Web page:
Respected liberal Senator Joe Tynan is asked to lead the opposition to a Supreme Court appointment. It means losing an old friend and fudging principles to make the necessary deals, as well... See full summary »
During shopping for Christmas, Frank and Molly run into each other. This fleeting short moment will start to change their lives, when they recognize each other months later in the train ... See full summary »
Robert De Niro,
When teenage son Jacob is being accused of murdering his girlfriend, the well-respected and close-knit Ryan family is in turmoil. Jacob flees, father Ben destroys possible evidence, the village community turns hostile and mother Carolyn is forced to temporarily close her doctor's practice. Then Jacob gets arrested and soon finds himself and his family entangled in a web of truth, trust and lies, all on his way to court. Written by
Swie Tio <email@example.com>
In the scene where Meryl Streep enters a court room to appear in front of the grand jury in the front row (in the middle of the frame) sits a young Paul Giamatti as an extra his head turned around to have a look at her. See more »
During the initial lawyer conference, the sandwich, the napkin, and the sandwich wrapper in front of the lawyer change relative position and the wrapper changes shape, several times, without the lawyer touching them. Or hearing the sound of the wrapper being moved/reshaped. See more »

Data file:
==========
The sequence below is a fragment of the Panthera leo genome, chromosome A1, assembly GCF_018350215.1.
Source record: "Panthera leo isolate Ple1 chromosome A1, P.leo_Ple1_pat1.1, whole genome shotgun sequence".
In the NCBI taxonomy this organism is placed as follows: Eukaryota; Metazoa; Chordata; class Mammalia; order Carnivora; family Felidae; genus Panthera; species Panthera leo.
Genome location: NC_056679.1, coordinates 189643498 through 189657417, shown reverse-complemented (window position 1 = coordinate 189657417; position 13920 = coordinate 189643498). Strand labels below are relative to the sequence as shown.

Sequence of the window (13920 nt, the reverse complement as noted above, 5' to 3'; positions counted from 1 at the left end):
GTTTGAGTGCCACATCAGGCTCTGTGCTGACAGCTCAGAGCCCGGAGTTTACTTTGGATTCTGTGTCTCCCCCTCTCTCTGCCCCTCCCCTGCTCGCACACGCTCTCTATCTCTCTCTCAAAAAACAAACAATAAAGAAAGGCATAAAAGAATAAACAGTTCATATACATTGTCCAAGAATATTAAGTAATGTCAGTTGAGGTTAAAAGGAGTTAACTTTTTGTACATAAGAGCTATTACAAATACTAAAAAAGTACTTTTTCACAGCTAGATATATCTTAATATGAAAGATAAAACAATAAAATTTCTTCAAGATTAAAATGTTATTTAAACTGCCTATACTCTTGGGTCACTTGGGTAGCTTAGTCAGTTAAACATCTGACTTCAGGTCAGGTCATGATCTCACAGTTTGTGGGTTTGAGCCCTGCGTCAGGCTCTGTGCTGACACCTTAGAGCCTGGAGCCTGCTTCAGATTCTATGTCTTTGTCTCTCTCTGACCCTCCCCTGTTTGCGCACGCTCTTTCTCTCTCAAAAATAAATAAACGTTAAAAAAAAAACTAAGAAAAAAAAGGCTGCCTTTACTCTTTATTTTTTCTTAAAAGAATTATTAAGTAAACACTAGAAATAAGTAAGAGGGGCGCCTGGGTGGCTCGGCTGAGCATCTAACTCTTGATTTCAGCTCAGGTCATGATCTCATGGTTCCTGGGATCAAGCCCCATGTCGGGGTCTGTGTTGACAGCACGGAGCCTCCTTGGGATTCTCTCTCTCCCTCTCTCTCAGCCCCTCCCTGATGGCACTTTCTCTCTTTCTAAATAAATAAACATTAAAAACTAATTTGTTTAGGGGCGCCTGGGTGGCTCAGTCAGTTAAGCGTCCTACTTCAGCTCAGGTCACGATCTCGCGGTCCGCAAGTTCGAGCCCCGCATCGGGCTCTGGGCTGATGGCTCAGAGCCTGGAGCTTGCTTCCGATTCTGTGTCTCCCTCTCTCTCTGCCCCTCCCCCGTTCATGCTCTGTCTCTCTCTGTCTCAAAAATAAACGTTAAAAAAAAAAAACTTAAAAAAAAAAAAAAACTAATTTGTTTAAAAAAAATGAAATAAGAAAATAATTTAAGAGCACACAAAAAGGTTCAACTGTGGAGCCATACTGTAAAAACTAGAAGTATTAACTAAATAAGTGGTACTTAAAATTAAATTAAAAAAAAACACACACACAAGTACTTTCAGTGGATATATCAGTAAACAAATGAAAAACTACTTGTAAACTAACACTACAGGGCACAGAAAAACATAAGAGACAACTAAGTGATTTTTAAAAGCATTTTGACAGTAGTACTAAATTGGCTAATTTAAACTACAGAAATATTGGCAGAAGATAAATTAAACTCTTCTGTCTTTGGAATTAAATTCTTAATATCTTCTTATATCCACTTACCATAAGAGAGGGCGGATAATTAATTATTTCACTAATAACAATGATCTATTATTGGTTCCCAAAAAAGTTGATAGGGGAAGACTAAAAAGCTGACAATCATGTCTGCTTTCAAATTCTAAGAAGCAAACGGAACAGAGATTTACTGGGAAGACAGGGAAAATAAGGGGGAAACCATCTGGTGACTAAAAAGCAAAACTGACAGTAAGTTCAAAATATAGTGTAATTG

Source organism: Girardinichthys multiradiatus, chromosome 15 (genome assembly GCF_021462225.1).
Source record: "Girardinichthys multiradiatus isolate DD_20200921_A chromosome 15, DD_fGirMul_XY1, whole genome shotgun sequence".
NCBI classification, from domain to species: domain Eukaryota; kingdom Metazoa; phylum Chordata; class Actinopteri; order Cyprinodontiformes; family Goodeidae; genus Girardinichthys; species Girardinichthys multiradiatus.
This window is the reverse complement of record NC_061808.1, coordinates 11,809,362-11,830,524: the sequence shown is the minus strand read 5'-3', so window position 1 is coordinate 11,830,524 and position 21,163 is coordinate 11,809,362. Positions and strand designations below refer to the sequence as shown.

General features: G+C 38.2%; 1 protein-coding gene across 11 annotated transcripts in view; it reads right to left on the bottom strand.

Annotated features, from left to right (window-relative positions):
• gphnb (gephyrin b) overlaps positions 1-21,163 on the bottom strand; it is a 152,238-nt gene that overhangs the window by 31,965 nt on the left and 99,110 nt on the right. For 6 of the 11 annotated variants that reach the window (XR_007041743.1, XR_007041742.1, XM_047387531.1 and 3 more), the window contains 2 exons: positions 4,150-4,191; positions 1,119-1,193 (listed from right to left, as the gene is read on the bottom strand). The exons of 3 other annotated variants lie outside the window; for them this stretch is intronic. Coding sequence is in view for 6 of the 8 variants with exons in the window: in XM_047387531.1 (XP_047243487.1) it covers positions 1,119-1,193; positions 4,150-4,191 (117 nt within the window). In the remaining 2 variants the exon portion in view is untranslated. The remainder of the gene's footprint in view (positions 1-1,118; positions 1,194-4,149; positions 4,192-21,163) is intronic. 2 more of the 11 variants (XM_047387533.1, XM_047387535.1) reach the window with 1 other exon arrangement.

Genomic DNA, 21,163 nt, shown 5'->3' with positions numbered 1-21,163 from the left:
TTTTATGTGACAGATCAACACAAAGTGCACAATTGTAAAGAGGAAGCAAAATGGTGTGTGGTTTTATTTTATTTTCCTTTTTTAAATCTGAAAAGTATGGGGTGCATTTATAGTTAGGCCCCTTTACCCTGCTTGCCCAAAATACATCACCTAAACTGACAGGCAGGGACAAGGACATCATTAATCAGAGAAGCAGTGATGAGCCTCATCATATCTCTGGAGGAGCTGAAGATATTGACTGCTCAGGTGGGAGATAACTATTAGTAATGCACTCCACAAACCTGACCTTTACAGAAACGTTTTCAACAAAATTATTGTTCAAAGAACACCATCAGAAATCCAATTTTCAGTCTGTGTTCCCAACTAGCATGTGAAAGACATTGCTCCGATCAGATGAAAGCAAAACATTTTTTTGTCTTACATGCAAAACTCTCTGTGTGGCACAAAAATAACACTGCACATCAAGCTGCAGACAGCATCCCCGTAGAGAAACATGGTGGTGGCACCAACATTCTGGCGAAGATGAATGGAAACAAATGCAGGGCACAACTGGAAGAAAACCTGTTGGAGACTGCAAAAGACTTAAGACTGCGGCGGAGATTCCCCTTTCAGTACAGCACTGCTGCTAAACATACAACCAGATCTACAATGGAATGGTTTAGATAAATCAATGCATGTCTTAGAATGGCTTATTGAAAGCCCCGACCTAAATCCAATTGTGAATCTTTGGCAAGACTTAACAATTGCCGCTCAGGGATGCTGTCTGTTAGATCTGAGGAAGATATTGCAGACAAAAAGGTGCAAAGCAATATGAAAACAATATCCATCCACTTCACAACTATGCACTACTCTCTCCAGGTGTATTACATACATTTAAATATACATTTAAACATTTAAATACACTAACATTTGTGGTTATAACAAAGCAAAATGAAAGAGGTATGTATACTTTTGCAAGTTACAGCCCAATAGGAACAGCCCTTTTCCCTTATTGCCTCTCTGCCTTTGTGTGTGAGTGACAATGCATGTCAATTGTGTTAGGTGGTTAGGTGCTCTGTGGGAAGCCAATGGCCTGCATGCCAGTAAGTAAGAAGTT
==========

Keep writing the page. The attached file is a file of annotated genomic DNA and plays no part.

A middle-class New England family is forced to confront a range of difficult issues when the eldest child (Edward Furlong) is accused of murdering his girlfriend (Alison Folland).
Barbet Schroeder's earnest drama looks and feels like a big-screen TV movie, toplined by A-list stars and filmed with professional elegance on wintry New England locations. Schroeder struggles to avoid melodrama and mawkishness, resulting in a lack of tension, as parents Meryl Streep and Liam Neeson become torn between protecting their son and telling the truth about his possible involvement in Folland's death. Frustrated lawyer Alfred Molina makes the point that 'truth' has little or no bearing on the criminal justice system, where defence and prosecution teams become engaged in brinkmanship designed to sway the jury one way or another. Ted Tally's screenplay makes a number of similar points, but the narrative begins to drift around the halfway mark and never really recovers. Some will be won over by the cast and production values, others won't be so forgiving.
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